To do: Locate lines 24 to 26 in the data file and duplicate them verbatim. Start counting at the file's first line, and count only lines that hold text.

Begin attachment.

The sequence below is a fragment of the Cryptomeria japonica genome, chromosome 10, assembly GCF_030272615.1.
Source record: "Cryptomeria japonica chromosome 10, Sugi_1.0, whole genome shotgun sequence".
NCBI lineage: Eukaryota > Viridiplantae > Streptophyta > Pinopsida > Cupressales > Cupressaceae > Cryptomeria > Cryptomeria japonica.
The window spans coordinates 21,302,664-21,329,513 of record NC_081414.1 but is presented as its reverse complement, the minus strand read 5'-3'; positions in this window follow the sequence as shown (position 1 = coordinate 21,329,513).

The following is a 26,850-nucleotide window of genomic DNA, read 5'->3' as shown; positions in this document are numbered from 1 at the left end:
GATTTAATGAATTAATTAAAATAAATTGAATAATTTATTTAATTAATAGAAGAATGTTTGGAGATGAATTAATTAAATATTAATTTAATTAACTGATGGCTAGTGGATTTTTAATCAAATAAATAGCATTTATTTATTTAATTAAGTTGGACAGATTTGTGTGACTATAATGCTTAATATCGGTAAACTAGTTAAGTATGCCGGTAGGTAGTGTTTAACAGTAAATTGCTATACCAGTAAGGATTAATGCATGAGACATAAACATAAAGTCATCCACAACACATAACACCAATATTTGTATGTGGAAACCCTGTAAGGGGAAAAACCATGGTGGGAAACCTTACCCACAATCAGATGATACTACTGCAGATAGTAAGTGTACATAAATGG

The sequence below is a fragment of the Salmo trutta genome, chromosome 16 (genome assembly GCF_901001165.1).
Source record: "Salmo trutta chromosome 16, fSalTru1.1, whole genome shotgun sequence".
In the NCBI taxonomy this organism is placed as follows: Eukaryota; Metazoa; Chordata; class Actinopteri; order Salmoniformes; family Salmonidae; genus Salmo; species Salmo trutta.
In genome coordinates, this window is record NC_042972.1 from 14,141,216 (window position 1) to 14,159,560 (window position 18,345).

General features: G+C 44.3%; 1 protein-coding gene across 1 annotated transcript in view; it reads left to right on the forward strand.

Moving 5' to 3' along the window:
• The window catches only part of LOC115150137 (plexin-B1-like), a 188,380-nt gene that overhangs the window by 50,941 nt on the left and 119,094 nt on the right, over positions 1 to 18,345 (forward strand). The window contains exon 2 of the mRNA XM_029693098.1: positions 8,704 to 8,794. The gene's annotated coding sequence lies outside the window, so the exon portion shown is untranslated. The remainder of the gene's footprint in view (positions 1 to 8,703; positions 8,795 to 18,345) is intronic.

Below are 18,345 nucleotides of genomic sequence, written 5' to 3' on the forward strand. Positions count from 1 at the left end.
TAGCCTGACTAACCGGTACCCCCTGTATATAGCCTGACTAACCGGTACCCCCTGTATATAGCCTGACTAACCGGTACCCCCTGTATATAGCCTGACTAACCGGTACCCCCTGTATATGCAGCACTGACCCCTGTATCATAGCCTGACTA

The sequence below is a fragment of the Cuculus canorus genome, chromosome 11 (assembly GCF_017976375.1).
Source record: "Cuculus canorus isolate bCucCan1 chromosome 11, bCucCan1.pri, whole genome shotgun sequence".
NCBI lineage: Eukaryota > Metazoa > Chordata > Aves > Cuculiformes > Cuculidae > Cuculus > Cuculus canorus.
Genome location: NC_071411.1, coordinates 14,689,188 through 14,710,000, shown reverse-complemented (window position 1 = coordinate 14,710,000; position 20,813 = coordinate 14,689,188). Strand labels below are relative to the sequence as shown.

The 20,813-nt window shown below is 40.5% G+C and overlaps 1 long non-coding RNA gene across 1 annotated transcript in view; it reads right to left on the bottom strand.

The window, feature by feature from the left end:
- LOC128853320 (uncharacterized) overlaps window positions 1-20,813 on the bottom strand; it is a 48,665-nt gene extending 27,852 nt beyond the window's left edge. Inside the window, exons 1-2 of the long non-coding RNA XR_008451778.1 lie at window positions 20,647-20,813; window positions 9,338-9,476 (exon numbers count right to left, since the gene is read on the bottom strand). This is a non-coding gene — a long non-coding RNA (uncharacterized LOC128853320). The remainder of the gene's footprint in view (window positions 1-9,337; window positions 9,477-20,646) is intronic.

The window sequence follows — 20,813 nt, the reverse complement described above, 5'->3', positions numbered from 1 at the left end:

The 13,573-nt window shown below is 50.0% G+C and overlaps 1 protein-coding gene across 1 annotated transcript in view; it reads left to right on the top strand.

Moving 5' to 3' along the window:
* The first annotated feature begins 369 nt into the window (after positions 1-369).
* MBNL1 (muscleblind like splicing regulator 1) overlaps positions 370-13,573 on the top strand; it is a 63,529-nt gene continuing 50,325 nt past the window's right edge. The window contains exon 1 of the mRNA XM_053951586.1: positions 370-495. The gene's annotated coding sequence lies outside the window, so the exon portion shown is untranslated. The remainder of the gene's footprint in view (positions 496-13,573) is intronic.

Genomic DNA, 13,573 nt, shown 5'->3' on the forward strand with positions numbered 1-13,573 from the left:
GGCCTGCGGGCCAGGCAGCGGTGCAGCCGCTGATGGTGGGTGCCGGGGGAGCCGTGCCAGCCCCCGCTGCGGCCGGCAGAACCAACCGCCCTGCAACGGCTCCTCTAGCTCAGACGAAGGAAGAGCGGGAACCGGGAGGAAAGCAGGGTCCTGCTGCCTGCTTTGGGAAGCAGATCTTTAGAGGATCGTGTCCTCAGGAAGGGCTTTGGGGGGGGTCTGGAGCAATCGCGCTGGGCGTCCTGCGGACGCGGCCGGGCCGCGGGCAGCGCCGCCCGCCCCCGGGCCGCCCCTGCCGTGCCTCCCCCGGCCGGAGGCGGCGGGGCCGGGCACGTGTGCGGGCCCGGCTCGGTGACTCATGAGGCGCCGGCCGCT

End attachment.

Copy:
The 13,573-nt window shown below is 50.0% G+C and overlaps 1 protein-coding gene across 1 annotated transcript in view; it reads left to right on the top strand.

Moving 5' to 3' along the window:
* The first annotated feature begins 369 nt into the window (after positions 1-369).